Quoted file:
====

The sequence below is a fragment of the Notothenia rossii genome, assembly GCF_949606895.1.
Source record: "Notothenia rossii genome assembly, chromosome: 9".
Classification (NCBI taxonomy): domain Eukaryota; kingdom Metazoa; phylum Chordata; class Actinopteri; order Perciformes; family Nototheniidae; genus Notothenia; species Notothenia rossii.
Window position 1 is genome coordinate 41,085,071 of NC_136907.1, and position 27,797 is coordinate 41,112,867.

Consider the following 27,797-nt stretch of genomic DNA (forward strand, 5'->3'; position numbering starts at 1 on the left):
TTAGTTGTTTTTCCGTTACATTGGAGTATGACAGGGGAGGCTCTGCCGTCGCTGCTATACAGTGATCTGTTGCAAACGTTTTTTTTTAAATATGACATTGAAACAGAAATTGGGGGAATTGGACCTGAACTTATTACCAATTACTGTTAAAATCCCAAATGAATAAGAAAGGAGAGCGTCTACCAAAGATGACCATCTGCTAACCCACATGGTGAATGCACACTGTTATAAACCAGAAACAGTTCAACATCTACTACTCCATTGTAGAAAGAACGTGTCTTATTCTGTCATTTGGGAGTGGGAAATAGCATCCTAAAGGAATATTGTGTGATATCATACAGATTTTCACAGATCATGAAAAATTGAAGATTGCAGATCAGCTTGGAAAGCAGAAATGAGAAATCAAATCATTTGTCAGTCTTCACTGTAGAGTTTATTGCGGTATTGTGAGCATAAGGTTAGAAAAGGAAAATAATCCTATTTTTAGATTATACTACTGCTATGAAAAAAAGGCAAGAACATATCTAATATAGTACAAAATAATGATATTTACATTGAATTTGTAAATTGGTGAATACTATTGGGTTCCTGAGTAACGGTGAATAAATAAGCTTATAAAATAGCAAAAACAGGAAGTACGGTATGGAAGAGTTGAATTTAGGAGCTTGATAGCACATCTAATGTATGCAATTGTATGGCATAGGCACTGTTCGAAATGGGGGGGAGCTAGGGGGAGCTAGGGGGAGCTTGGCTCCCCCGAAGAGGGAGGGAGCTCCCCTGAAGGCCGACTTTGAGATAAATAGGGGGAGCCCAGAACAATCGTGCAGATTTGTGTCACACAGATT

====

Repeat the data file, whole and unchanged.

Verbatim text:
The sequence below is a fragment of the Notothenia rossii genome, assembly GCF_949606895.1.
Source record: "Notothenia rossii genome assembly, chromosome: 9".
Classification (NCBI taxonomy): domain Eukaryota; kingdom Metazoa; phylum Chordata; class Actinopteri; order Perciformes; family Nototheniidae; genus Notothenia; species Notothenia rossii.
Window position 1 is genome coordinate 41,085,071 of NC_136907.1, and position 27,797 is coordinate 41,112,867.

Consider the following 27,797-nt stretch of genomic DNA (forward strand, 5'->3'; position numbering starts at 1 on the left):
TTAGTTGTTTTTCCGTTACATTGGAGTATGACAGGGGAGGCTCTGCCGTCGCTGCTATACAGTGATCTGTTGCAAACGTTTTTTTTTAAATATGACATTGAAACAGAAATTGGGGGAATTGGACCTGAACTTATTACCAATTACTGTTAAAATCCCAAATGAATAAGAAAGGAGAGCGTCTACCAAAGATGACCATCTGCTAACCCACATGGTGAATGCACACTGTTATAAACCAGAAACAGTTCAACATCTACTACTCCATTGTAGAAAGAACGTGTCTTATTCTGTCATTTGGGAGTGGGAAATAGCATCCTAAAGGAATATTGTGTGATATCATACAGATTTTCACAGATCATGAAAAATTGAAGATTGCAGATCAGCTTGGAAAGCAGAAATGAGAAATCAAATCATTTGTCAGTCTTCACTGTAGAGTTTATTGCGGTATTGTGAGCATAAGGTTAGAAAAGGAAAATAATCCTATTTTTAGATTATACTACTGCTATGAAAAAAAGGCAAGAACATATCTAATATAGTACAAAATAATGATATTTACATTGAATTTGTAAATTGGTGAATACTATTGGGTTCCTGAGTAACGGTGAATAAATAAGCTTATAAAATAGCAAAAACAGGAAGTACGGTATGGAAGAGTTGAATTTAGGAGCTTGATAGCACATCTAATGTATGCAATTGTATGGCATAGGCACTGTTCGAAATGGGGGGGAGCTAGGGGGAGCTAGGGGGAGCTTGGCTCCCCCGAAGAGGGAGGGAGCTCCCCTGAAGGCCGACTTTGAGATAAATAGGGGGAGCCCAGAACAATCGTGCAGATTTGTGTCACACAGATT